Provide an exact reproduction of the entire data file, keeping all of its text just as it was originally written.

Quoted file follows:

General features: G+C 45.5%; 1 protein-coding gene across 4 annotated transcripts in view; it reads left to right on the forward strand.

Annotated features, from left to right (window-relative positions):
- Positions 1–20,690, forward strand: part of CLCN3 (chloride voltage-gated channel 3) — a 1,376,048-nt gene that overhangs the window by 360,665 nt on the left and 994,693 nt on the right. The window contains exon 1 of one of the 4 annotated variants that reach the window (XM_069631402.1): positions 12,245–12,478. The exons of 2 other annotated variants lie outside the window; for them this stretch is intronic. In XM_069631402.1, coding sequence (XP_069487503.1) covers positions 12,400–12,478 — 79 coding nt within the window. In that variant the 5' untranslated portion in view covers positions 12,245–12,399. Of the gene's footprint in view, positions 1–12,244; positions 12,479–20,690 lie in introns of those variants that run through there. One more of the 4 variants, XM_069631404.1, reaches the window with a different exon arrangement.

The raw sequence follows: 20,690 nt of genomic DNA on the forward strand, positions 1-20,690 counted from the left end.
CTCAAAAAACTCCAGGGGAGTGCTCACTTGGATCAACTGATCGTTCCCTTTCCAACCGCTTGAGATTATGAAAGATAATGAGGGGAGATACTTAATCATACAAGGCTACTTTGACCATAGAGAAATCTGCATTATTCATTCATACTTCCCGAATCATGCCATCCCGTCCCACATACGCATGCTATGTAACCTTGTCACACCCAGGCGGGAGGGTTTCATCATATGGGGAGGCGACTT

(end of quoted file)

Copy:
General features: G+C 45.5%; 1 protein-coding gene across 4 annotated transcripts in view; it reads left to right on the forward strand.

Annotated features, from left to right (window-relative positions):
- Positions 1–20,690, forward strand: part of CLCN3 (chloride voltage-gated channel 3) — a 1,376,048-nt gene that overhangs the window by 360,665 nt on the left and 994,693 nt on the right. The window contains exon 1 of one of the 4 annotated variants that reach the window (XM_069631402.1): positions 12,245–12,478. The exons of 2 other annotated variants lie outside the window; for them this stretch is intronic. In XM_069631402.1, coding sequence (XP_069487503.1) covers positions 12,400–12,478 — 79 coding nt within the window. In that variant the 5' untranslated portion in view covers positions 12,245–12,399. Of the gene's footprint in view, positions 1–12,244; positions 12,479–20,690 lie in introns of those variants that run through there. One more of the 4 variants, XM_069631404.1, reaches the window with a different exon arrangement.

The raw sequence follows: 20,690 nt of genomic DNA on the forward strand, positions 1-20,690 counted from the left end.
CTCAAAAAACTCCAGGGGAGTGCTCACTTGGATCAACTGATCGTTCCCTTTCCAACCGCTTGAGATTATGAAAGATAATGAGGGGAGATACTTAATCATACAAGGCTACTTTGACCATAGAGAAATCTGCATTATTCATTCATACTTCCCGAATCATGCCATCCCGTCCCACATACGCATGCTATGTAACCTTGTCACACCCAGGCGGGAGGGTTTCATCATATGGGGAGGCGACTT